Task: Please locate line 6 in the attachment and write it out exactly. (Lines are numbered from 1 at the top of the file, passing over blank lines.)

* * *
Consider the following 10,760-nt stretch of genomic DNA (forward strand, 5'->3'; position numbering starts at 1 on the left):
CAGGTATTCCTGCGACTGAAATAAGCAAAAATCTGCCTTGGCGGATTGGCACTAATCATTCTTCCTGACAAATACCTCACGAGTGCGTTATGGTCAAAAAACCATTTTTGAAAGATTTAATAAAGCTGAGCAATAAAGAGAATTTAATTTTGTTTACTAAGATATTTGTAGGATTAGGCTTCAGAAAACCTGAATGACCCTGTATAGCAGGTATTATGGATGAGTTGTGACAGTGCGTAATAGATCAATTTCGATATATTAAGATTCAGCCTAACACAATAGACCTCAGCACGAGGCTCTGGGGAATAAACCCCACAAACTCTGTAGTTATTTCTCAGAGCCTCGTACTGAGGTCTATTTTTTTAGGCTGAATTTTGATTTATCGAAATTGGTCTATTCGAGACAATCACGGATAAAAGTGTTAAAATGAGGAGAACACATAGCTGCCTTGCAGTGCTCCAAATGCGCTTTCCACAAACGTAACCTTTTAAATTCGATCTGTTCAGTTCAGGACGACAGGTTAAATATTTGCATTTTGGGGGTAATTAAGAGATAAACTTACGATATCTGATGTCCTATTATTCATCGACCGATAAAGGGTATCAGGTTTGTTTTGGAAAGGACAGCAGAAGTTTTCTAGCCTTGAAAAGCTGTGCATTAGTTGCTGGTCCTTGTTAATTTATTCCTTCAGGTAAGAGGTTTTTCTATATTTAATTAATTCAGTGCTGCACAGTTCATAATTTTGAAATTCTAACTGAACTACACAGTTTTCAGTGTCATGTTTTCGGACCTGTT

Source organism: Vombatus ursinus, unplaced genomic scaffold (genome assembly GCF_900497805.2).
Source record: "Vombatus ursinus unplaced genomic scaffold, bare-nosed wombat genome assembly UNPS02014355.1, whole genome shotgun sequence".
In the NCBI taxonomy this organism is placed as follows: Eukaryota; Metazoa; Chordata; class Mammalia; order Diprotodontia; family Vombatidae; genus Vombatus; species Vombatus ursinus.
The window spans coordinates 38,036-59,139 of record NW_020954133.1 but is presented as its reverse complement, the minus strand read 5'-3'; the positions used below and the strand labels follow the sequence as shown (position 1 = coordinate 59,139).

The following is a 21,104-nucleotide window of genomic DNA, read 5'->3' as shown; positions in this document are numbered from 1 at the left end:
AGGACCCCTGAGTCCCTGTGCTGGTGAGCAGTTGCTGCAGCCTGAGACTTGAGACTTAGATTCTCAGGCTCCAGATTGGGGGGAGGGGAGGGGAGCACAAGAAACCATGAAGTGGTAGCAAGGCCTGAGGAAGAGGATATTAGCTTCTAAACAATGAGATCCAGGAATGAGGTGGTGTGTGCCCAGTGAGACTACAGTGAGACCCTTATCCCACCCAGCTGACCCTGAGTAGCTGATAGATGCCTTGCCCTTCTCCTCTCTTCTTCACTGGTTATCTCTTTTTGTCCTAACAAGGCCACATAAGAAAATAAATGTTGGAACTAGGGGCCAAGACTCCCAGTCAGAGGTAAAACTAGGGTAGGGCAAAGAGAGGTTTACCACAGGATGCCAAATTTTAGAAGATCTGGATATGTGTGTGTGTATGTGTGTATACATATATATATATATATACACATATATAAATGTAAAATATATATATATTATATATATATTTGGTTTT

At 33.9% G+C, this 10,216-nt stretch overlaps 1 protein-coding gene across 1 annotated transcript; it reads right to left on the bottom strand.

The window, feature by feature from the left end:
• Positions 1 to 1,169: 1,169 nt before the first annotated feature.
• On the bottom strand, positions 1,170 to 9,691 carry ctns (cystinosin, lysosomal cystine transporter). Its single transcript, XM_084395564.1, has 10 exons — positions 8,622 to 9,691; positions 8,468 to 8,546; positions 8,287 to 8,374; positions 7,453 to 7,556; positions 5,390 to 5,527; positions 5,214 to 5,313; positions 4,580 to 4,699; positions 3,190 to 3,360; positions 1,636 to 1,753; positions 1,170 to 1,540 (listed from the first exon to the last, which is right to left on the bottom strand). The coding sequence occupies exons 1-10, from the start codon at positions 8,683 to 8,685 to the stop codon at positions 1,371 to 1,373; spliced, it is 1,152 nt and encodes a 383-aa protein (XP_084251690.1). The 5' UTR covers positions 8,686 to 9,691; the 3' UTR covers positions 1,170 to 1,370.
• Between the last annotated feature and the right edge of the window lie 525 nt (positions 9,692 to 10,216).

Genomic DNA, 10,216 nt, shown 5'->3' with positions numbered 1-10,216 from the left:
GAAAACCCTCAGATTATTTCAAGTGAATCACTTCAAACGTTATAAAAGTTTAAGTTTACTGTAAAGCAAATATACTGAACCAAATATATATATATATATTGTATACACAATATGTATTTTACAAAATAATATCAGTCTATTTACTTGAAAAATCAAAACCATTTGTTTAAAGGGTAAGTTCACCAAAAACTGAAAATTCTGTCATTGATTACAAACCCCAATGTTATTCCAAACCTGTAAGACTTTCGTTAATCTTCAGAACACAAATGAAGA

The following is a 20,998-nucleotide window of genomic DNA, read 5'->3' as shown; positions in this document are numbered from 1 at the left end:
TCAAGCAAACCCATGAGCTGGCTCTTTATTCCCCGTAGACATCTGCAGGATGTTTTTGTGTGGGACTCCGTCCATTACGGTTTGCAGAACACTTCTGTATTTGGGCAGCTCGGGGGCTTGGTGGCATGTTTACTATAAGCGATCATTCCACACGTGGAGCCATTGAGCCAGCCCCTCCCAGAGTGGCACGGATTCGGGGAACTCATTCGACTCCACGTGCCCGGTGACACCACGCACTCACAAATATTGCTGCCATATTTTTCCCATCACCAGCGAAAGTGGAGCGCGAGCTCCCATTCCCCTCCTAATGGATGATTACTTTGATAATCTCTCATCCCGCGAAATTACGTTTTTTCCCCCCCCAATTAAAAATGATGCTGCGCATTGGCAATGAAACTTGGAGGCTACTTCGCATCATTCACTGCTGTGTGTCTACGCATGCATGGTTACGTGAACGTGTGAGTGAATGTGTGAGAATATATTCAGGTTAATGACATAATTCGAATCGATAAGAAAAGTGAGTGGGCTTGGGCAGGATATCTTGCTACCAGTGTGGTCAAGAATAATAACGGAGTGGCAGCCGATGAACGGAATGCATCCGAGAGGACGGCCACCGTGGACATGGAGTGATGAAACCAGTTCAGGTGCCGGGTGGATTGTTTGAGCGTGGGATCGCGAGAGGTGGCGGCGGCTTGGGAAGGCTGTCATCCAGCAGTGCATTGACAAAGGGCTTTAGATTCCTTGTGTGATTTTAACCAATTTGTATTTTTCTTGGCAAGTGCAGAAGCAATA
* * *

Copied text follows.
The window spans coordinates 38,036-59,139 of record NW_020954133.1 but is presented as its reverse complement, the minus strand read 5'-3'; the positions used below and the strand labels follow the sequence as shown (position 1 = coordinate 59,139).